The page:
Most Americans believe Holocaust could happen again

Baruch Shub at his apartment in a senior citizens’ home in Kfar Saba Israel on Tuesday. During World War II Shub and his friends hid out in the forests of the former Soviet Union trying their best to undermine the Nazi war machine by derailing trai

TRUMP, President of the United States of America, do hereby ask the people of the United States to observe the Days of Remembrance of Victims of the Holocaust, April 12 through April 19, 2018, and the solemn anniversary of the liberation of Nazi death camps, with appropriate study, prayers and commemoration, and to honor the memory of the victims of the Holocaust and Nazi persecution by internalizing the lessons of this atrocity so that it is never repeated. For example, though 11% of all respondents either hadn't heard of the Holocaust or weren't sure if they had, that number was 22% among Millennials.

Thirty-one percent of all adults and 41 percent of millennials believe two million Jews or fewer were killed during the Holocaust.

A two-minute siren sounded in Israel on Thursday for Holocaust Remembrance Day, which commemorates the roughly six million Jews murdered by the Nazi regime during World War II. Moreover, two-thirds of millennials (66%) could not identify what Auschwitz was.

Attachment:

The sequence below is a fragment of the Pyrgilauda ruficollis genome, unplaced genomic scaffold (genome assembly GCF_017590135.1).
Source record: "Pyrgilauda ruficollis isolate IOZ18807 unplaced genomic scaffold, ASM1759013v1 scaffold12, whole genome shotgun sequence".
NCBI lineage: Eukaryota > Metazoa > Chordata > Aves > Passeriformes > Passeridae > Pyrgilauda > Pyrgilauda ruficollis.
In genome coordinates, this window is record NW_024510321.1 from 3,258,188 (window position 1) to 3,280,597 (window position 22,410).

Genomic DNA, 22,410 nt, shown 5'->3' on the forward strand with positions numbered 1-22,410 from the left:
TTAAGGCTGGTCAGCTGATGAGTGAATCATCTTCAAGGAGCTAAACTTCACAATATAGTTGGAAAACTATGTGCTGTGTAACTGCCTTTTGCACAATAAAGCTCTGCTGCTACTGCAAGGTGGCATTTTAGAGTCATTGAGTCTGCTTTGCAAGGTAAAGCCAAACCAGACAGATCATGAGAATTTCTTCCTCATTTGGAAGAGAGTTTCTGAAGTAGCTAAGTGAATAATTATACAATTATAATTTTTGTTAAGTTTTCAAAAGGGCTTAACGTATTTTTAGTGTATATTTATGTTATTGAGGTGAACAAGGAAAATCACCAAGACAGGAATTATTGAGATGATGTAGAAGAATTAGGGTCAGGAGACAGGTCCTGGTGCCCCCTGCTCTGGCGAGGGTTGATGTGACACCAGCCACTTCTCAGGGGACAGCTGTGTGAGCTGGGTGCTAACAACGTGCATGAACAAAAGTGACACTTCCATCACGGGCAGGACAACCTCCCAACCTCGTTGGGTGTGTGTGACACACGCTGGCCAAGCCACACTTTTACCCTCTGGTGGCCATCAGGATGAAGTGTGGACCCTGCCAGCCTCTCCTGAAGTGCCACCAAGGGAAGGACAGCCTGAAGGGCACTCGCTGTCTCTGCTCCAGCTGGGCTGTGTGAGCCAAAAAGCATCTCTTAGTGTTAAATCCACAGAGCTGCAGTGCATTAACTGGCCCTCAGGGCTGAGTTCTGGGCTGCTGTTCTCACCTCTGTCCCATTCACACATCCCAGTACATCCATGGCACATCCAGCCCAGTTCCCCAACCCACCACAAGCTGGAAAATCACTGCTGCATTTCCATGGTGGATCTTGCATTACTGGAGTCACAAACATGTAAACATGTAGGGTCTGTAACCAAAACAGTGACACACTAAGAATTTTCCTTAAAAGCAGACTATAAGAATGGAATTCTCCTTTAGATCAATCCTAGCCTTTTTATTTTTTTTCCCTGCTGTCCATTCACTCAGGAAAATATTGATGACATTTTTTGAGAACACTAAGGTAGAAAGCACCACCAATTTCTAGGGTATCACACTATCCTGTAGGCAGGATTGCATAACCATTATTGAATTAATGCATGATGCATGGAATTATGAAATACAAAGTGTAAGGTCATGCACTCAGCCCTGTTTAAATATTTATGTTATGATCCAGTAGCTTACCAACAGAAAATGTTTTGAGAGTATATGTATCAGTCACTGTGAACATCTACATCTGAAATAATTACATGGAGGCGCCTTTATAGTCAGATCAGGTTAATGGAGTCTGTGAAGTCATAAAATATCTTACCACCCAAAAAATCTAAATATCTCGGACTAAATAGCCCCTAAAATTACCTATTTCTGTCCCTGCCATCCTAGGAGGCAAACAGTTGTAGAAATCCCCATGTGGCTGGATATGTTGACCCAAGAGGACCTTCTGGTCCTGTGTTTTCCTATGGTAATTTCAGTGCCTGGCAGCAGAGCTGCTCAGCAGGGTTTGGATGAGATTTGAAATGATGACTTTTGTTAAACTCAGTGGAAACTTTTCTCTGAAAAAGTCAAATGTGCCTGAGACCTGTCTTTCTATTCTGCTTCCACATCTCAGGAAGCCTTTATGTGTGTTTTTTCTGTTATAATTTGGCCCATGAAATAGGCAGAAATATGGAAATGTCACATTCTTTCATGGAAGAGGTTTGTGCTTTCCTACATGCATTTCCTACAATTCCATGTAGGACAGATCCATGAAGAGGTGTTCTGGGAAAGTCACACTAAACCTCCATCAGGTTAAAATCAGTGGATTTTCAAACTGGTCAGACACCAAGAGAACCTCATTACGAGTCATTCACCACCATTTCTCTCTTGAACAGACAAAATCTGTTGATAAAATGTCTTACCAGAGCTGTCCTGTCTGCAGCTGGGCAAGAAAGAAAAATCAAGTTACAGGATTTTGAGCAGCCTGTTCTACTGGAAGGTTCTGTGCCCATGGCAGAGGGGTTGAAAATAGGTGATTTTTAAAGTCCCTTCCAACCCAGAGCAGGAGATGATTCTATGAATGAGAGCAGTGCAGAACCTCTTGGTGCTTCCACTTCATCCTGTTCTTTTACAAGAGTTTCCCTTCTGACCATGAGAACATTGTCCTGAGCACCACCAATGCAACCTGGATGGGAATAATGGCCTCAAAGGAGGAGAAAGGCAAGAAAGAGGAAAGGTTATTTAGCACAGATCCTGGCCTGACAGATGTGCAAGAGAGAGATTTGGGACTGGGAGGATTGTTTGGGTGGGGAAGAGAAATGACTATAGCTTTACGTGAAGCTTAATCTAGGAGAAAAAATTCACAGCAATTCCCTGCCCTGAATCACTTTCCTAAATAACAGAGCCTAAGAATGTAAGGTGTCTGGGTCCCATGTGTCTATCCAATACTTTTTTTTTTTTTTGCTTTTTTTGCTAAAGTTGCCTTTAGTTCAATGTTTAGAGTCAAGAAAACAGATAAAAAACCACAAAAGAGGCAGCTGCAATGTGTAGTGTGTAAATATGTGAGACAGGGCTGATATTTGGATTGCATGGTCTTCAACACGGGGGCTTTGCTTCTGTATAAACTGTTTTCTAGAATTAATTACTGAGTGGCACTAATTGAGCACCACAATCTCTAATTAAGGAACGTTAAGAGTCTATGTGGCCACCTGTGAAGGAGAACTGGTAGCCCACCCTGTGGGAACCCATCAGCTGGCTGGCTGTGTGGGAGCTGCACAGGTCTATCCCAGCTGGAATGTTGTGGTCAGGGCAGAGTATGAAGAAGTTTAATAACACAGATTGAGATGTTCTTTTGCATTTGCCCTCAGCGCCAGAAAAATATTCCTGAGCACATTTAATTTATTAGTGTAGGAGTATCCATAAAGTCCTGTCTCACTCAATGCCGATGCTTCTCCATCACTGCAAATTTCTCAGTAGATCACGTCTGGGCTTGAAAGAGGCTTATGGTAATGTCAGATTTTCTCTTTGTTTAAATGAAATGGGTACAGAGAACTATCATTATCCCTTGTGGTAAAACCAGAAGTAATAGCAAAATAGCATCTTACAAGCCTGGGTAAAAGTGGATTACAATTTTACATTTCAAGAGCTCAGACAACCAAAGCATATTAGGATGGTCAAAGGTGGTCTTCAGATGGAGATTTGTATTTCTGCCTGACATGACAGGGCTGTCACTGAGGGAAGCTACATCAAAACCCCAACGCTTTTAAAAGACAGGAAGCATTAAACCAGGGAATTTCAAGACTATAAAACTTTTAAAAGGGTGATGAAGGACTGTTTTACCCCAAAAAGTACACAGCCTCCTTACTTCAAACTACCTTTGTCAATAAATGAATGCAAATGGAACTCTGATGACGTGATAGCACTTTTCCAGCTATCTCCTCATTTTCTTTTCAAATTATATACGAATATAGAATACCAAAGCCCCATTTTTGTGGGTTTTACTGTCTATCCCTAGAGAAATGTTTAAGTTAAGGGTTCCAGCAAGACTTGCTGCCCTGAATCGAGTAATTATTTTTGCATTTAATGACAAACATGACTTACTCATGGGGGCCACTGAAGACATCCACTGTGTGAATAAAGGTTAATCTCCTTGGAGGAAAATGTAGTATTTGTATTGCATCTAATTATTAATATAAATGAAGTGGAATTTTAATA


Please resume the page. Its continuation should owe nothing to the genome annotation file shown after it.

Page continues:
Are you in awe of the seemingly countless endeavors to familiarize Americans with the Holocaust?

More than 220,000 Holocaust survivors now live in Israel, according to the Israeli Finance Ministry.

The study, commissioned by the Conference on Jewish Material Claims Against Germany, revealed considerable ignorance about the World War ll genocide of the Jews.

Still, there are encouraging notes in the survey, particularly findings underscoring Americans' desire for Holocaust education.

Just over two thirds (68%) thought that anti-Semitism was present in the U.S., half believed there were many neo-Nazis in the country, and most people thought it was important to continue teaching about the Holocaust and that it should be compulsory in schools.

The study found that the vast majority of respondents support Holocaust education.

"There remain troubling gaps in Holocaust awareness while survivors are still with us; imagine when there are no longer survivors here to tell their stories", Schneider said. Data was collected and analyzed by Schoen Consulting with a representative sample of 1350 American adults via landline, cell-phone, and online interviews.

It concluded: "Let us continue to come together to remember all the innocent lives lost in the Holocaust, pay tribute to those intrepid individuals who resisted the Nazis in the Warsaw Ghetto, and recall those selfless heroes who risked their lives in order to help or save those of their persecuted neighbors".